THE CANARY VIEW ON PMQs
Jeremy Corbyn entered the House of Commons for this week’s Prime Minister’s Question time clearly reinvigorated after reshuffling his front bench. After the opening gambits, David Cameron looked like a man who just realised he’d brought a knife to a gunfight.
The PM’s advisers’ obvious strategy had been to win the day with a series of jokes mocking the Labour leader, his reshuffle, and attempting to leverage the discomfort of Blairites within the party. After Cameron was unable to answer a basic question on Housing, Corbyn asserted:
Cameron swung back with:
“Well, I admit it wasn’t as thoroughly thought through as the honourable member’s reshuffle.”
But the joke fell flat, given Corbyn’s reshuffle successfully rid his cabinet of the Blairite contingent who can now spend their Friday nights at Annabelle’s, plotting their next unsuccessful coup and crying into their Moet.
Corbyn stayed on the issues and clearly surprised the Prime Minister with a series of sharp, targeted and stinging attacks, for which Cameron had no answer.
The Labour leader focussed all six questions on the Housing Crisis, a crisis for which the Conservative government has no remedy. Just the day before, the government had actually defeated a Labour motion in the Housing Bill stipulating that landlords must ensure rental properties are fit for human habitation. Corbyn successfully landed his gloves on the PM over this stunning vote, which leaves tenants of rental properties with no guarantee that the home, which they pay increasingly unaffordable rents to live in, will meet basic living standards.
The PM looked visibly uncomfortable, shifting his weight about and appealing to his benches to support him with a backing track of yah-boo hysterics. But as the Labour benches roared as blow after blow rained down on the hapless PM, the Tory benches were notably, and uncharacteristically quiet.
Cameron announced that he had identified a number of ‘sink estates’ in the UK which the government plan to knock down, building new homes on the sites. Corbyn correctly identified the potential for this programme to turn into gentrification on steroids. So he asked the PM a simple question: how many of these new homes would be affordable or social housing?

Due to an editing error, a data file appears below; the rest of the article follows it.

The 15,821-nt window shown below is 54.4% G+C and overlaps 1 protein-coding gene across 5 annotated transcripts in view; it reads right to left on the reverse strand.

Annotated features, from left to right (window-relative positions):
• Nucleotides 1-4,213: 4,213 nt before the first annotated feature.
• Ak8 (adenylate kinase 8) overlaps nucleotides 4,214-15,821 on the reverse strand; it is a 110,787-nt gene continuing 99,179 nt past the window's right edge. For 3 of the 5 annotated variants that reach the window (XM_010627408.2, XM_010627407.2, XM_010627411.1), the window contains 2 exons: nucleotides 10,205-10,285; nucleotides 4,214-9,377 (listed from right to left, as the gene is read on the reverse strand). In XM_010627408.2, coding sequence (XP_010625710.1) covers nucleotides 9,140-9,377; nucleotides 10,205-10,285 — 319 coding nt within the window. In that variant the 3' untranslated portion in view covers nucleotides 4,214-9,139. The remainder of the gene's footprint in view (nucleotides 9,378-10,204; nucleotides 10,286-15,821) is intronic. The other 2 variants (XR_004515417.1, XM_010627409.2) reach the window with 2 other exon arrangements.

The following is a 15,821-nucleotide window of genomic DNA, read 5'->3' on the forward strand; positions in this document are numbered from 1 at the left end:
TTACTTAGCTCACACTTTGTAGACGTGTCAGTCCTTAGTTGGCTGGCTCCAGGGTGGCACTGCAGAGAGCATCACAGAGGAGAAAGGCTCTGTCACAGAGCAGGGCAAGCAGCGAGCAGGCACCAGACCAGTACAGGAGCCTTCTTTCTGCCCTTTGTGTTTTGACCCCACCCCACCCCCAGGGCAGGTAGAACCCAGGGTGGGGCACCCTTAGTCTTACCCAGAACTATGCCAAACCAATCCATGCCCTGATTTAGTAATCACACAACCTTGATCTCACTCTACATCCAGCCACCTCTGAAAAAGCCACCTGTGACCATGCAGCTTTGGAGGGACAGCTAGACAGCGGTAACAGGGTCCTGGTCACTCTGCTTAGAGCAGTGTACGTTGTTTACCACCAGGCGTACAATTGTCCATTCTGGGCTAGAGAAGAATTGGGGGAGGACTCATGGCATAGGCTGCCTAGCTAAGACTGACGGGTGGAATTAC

The PM was unable to give any figures and would not even commit that there would be any provision for social housing.
Moving on, Corbyn wanted to know if these homes would be affordable to someone earning the government’s so-called ‘living wage’.
The PM responded with a hail Mary: “I very much hope they will.”
Hope? His government is making the plans. Either they will, or they will not. Given the answer that would most embarrass Corbyn would be that they will, we must assume that the new housing is indeed gentrification masked as ‘regeneration’. In short, the new homes will be unaffordable to the existing tenants and they will be forced to relocate to similarly poor housing further afield, surrendering their communities to richer people.
Forced into a corner on the issue, Cameron attempted to brand Corbyn a ‘small c conservative.’ Given the PM, his party, and a sympathetic media have spent the last several months claiming Corbyn is a radical leftist, this gag was met with a confused shuffle of papers and the odd cough.
The showdown clearly presented the Labour Party as a viable alternative, in line with Corbyn’s promise to build a country in which:
“You don’t have to take what you’re given.”
“You don’t have to set limits on your talent and your ambition – or those of your children”
“You don’t have to be grateful to survive in a world made by others”
This argument is all the more powerful as Tory claims of being the ‘party of aspiration’ are consistently undermined by policies which make it harder, not easier, for people to get on in life. New Labour, the Liberal Democrats and the Conservatives have succeeded in building:
- An education system which leaves young people shackled to £41,000 of debt.
- An economy in which wages and family incomes have fallen 10% in real terms since 2008.
- According to the The UK Essentials Index – which focuses on the kinds of everyday items which the UK’s working and non-working poor buy – created a real terms inflation rate of 33% during the same period.
- The worst youth unemployment (jobless people between the ages of 16 and 24) rates for 20 years.
All of these negative outcomes of decisions by the New Labour, Coalition and Conservative governments are killing the aspirations of young people. Aspiration starts with investment – the investment of skill and effort on the part of the individual, the investment of time, love and support by those around them, and the investment of funds by the state to remove unnecessary obstacles from their path. It is this promise that is becoming clearer from the Corbyn-led Labour party – a promise of hope, and togetherness, which might just win the day come 2020.
Featured Image via Screengrab
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